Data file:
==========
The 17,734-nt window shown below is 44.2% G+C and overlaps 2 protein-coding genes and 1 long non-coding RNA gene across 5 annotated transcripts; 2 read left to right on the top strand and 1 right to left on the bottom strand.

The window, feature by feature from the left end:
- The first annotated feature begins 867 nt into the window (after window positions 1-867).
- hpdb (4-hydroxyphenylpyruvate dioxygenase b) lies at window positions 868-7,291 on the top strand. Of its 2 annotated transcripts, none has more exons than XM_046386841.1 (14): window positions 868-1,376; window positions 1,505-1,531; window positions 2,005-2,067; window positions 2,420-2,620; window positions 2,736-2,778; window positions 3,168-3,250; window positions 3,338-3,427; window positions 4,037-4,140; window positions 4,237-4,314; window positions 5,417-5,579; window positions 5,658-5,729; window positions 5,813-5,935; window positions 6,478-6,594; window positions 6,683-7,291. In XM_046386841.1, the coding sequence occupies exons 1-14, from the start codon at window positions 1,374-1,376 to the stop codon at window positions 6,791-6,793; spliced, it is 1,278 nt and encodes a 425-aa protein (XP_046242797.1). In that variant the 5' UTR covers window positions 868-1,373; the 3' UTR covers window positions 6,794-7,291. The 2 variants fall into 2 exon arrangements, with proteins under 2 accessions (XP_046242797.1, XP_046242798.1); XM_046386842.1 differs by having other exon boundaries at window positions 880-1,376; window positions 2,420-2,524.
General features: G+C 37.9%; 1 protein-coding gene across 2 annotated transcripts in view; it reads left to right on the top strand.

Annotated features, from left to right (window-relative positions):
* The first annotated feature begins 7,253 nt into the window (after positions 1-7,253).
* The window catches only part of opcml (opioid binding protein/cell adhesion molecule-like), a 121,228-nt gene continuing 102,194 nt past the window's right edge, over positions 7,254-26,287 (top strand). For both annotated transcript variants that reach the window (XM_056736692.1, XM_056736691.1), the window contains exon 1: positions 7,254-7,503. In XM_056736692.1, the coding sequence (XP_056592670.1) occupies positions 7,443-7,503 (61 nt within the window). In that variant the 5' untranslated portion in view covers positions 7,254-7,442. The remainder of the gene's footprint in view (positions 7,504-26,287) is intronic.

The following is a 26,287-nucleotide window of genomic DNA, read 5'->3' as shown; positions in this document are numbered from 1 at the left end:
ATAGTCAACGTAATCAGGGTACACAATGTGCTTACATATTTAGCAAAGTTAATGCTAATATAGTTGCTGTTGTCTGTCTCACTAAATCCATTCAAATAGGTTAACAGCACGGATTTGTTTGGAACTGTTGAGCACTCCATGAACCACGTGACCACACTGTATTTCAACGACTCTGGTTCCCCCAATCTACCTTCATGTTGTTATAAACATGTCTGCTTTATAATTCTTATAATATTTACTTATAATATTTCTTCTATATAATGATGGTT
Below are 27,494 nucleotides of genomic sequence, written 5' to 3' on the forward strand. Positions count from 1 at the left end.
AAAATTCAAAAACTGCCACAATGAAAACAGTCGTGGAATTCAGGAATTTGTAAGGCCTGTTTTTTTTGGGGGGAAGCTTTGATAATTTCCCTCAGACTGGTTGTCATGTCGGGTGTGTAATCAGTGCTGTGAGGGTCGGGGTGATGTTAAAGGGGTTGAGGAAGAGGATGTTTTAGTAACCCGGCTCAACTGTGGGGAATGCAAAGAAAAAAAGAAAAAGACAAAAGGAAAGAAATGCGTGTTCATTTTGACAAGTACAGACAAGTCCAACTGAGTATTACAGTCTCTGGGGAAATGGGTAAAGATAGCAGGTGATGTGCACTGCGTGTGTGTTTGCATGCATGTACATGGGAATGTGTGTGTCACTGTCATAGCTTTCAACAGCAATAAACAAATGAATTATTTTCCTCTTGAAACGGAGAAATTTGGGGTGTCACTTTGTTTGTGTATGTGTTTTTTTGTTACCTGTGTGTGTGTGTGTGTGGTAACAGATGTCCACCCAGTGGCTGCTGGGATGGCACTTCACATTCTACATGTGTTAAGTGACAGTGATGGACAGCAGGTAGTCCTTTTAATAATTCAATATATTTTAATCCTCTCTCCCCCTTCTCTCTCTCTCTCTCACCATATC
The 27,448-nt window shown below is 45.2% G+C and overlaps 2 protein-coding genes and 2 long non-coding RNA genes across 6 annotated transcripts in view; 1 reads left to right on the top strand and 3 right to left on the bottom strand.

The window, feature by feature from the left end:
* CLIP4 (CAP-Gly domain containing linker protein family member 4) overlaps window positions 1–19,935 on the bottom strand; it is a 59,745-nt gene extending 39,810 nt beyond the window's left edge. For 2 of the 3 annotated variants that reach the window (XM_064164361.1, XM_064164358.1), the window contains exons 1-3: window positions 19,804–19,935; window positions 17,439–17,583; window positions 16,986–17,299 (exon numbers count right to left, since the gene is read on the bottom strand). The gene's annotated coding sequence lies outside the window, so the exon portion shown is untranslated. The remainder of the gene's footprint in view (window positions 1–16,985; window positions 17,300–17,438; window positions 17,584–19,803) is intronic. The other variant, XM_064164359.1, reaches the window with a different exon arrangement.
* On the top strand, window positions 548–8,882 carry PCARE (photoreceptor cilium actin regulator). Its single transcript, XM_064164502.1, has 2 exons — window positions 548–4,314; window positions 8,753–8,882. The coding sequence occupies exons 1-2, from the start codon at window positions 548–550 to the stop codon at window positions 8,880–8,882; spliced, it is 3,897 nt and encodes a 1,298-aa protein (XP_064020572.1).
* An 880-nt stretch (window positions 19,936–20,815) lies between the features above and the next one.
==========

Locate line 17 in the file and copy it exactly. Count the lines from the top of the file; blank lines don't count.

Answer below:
* An 880-nt stretch (window positions 19,936–20,815) lies between the features above and the next one.